In communities of color, where rates of uninsurance and poor health outcomes are higher than in white communities, the differences between those who have insurance and those who lack it are stark.
This infographic shows the populations—uninsured adults, parents with dependent children, working but uninsured adults, and uninsured veterans and their spouses—that would benefit from extending Medicaid.
Top 9 Occupations of Working but Uninsured in Idaho Who Would Benefit from Expanding Health Coverage
More than half of the uninsured Idaho residents who could benefit if the state expanded health coverage are working adults.
We’ve examined data from 22 states showing that working adults make up the majority of those who could benefit if states expanded Medicaid. View our new infographic and issue brief about the top occupations of the working but uninsured residents in Idaho.
With the 2014 elections behind them, governors and other lawmakers in the nation’s Western states are taking a hard look at expanding Medicaid. In the nation’s largest state, Alaska, the new governor may soon expand Medicaid to more than 40,000 low-income Alaskans. Independent Governor William Walker, a former Republican who upset incumbent Sean Parnell in the November election, took office on December 1. During his campaign, Walker promised to expand Medicaid.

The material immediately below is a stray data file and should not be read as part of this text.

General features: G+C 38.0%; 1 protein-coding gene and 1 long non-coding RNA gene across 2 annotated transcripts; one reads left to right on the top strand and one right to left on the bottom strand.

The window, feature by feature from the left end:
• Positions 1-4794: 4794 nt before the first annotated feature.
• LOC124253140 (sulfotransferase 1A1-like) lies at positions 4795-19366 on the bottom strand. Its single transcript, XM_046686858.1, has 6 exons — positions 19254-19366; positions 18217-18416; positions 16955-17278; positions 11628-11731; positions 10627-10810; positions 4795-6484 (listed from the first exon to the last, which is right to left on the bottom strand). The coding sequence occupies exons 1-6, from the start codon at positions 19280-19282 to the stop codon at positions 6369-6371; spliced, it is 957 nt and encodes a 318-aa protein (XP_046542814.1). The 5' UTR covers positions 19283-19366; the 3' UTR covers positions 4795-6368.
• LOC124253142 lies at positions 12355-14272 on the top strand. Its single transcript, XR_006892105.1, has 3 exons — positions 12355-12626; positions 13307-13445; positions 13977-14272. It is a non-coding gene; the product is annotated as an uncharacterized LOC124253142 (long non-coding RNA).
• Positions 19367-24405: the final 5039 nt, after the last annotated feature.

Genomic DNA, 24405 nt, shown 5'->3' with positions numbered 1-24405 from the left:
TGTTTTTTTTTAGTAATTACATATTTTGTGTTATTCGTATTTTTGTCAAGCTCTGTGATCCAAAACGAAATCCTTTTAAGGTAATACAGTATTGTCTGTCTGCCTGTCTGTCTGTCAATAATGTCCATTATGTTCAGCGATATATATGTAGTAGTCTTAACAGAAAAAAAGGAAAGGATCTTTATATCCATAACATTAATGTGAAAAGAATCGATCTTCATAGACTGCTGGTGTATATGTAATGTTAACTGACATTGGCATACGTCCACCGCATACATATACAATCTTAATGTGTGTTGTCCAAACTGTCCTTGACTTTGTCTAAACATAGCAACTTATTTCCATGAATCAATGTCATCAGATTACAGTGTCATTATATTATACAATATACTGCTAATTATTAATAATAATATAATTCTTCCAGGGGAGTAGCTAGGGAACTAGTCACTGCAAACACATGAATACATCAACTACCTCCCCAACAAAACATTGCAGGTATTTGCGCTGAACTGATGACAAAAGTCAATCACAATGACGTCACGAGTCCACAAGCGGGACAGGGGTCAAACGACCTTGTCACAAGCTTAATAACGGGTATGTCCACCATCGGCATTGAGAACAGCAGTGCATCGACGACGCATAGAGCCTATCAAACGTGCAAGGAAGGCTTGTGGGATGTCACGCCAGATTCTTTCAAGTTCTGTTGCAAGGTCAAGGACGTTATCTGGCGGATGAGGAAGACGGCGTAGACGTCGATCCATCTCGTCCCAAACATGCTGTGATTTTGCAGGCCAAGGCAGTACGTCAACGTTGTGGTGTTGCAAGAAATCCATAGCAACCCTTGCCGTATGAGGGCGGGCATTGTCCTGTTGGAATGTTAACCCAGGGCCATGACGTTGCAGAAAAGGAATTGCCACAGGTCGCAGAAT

This blog was originally posted on the Center for Budget and Policies Priorities's Off the Chart's blog.
Shows the number of people in each state who have cancer, diabetes, chronic lung disease, or heart disease and who rely on Medicaid, including breakdowns by racial and ethnic group.
Presents new national and state data showing how cutting Medicaid would harm seniors, people with disabilities, their families, state workers, and the long-term care infrastructure.
Protecting Seniors and People with Disabilities: Why It Is Important to Preserve the Maintenance of Effort Requirement in the Affordable Care Act
Discusses how stripping the maintenance of effort requirement from the Affordable Care Act will negatively affect Medicaid enrollees, their families, and their state economies.
Learn why expanding home- and community-based care is cost-effective in the long run and how states can do it using two new Medicaid options in the Affordable Care Act.